Portraits of Wildflowers

Perspectives on Nature Photography

Half a year out of sync

with 16 comments

It had happened before. Still it startled me, as if an April Fool’s Day trick. The field guides say that Ageratina havanensis (a bush known as shrubby boneset, Havana snakeroot, white mistflower, white shrub mistflower, and just plain mistflower) blooms in the fall. Nevertheless, here it was putting out flowers in my neighborhood on April 1, half a year out of sync.

My encounter came late in the afternoon, with the sky heavily overcast and the wind blowing. Like it or not, that combination called for flash.

© 2017 Steven Schwartzman

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Written by Steve Schwartzman

April 3, 2017 at 5:02 AM

Posted in nature photography

Tagged with , , , , ,

16 Responses

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  1. I’ve been fighting strong winds and heavy clouds for two weeks down here, and never had thought of using flash. Silly me. Now I have something new to try.

    I love blue mistflower, and was feeling a little chagrined that I don’t remember seeing this beauty. Then, I consulted the distribution maps, and felt a little better. I’ll put it on my list of things to look for when I’m roaming around the hill country, and I won’t wait until September to start looking.

    shoreacres

    April 3, 2017 at 7:18 AM

    • Both are called mistflower and are in the same part of the sunflower family, but the blue is a forb while this one is a bush. Austin lays claim to both species. I’d also looked at the distribution map and was reminded that in the United States Ageratina havanensis grows only in Texas, mostly in the south-central part of the state. The havanensis refers to Cuba, where the species also grows, as it likewise does in Mexico. I wonder if the bush normally blooms throughout a greater part of the year in the tropical climate of Cuba than it traditionally has done in central Texas. If so, Texas is catching up.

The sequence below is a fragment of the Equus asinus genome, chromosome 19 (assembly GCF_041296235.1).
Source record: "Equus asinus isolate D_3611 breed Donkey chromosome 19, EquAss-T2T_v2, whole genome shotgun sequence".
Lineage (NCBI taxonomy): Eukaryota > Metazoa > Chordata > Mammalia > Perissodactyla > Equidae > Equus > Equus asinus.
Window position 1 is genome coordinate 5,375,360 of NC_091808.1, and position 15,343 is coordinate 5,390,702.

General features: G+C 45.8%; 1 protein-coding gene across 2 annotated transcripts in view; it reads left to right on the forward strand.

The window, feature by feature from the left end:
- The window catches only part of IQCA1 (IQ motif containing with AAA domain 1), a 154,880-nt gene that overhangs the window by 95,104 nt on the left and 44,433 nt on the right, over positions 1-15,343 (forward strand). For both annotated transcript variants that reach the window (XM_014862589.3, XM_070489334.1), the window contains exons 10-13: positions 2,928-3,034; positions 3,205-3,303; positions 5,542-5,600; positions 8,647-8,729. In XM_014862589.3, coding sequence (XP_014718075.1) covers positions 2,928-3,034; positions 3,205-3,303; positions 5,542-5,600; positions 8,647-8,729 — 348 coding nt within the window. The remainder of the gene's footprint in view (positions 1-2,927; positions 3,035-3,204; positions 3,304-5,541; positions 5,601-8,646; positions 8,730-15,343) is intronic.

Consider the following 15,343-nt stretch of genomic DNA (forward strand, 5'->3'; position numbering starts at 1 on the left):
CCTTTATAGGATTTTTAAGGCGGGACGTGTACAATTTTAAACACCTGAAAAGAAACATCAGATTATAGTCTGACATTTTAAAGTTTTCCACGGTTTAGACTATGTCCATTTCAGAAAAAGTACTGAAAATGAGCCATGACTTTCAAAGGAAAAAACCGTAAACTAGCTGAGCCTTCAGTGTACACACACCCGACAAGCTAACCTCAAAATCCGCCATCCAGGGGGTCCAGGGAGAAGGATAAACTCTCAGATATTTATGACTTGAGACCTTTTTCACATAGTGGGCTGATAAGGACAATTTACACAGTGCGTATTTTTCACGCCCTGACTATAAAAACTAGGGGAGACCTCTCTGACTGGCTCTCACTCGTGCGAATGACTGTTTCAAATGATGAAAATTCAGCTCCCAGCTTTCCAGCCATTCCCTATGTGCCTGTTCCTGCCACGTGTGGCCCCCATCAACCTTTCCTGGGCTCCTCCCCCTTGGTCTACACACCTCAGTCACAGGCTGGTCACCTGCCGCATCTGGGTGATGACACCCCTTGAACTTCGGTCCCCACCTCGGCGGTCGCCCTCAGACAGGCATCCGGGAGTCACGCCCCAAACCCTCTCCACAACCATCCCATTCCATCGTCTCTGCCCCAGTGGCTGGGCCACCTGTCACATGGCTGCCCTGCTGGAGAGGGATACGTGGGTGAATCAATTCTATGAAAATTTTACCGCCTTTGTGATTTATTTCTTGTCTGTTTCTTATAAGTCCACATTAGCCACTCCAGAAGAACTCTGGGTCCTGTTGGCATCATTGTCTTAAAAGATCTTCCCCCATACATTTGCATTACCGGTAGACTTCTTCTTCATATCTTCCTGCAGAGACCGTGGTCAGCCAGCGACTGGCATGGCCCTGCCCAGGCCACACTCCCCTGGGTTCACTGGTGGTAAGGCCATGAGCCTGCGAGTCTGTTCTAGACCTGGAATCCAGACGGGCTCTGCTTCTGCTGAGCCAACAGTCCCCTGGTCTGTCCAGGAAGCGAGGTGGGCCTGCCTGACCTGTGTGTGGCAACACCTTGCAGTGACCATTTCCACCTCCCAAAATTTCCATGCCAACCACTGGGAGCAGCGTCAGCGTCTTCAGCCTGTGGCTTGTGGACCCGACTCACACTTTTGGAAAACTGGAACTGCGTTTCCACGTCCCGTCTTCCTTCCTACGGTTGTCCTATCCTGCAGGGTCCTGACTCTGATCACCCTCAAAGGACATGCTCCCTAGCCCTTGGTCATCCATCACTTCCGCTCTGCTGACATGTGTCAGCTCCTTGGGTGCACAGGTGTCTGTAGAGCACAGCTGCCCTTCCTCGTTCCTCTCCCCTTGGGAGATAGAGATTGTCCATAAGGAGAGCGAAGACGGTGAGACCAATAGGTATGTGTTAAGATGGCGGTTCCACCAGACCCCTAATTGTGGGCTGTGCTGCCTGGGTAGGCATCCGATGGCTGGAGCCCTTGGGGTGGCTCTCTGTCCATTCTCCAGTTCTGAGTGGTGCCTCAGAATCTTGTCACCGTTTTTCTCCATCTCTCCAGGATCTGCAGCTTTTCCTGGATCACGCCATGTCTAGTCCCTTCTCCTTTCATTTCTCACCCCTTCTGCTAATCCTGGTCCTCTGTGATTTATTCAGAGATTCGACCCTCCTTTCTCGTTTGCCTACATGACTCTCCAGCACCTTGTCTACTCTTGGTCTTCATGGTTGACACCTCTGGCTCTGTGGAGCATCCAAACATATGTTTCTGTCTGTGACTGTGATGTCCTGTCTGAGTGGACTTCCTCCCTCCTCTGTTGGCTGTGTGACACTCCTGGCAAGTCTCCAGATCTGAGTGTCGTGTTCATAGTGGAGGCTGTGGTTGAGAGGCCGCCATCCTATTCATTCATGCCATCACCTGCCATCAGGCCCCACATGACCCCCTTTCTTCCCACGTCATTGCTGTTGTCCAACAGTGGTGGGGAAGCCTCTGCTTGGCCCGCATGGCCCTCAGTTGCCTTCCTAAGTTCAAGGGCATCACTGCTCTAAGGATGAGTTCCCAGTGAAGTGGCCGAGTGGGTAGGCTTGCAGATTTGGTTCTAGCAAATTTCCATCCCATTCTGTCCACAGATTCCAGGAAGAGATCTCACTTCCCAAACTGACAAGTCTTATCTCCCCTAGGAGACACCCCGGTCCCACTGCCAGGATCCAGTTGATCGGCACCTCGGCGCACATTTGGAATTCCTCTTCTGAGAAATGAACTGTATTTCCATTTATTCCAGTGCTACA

With flash I usually set the camera manually. I guess at the settings for a first picture, see how it came out, them make adjustments to the camera’s settings.

      Steve Schwartzman

      April 3, 2017 at 7:38 AM

  2. Great and Excellent Work. As an Photographer i can understand how much efforts and patience are needed to capture nature in our clicks. I started Photography to inspire others to have a look at beautiful nature and now i am trying to share my work with photographers at https://www.behance.net/NitinKhannaOR so that they could learn. Have a look on my work and let me know how is it

    Nitin Khanna

    April 3, 2017 at 8:30 AM

  3. It’s intriguing that Nature will throw us a curve-ball on occasion. I remember you posting something similar last year…I think it was last year…although possibly not the same plant.

    Steve Gingold

    April 3, 2017 at 9:46 AM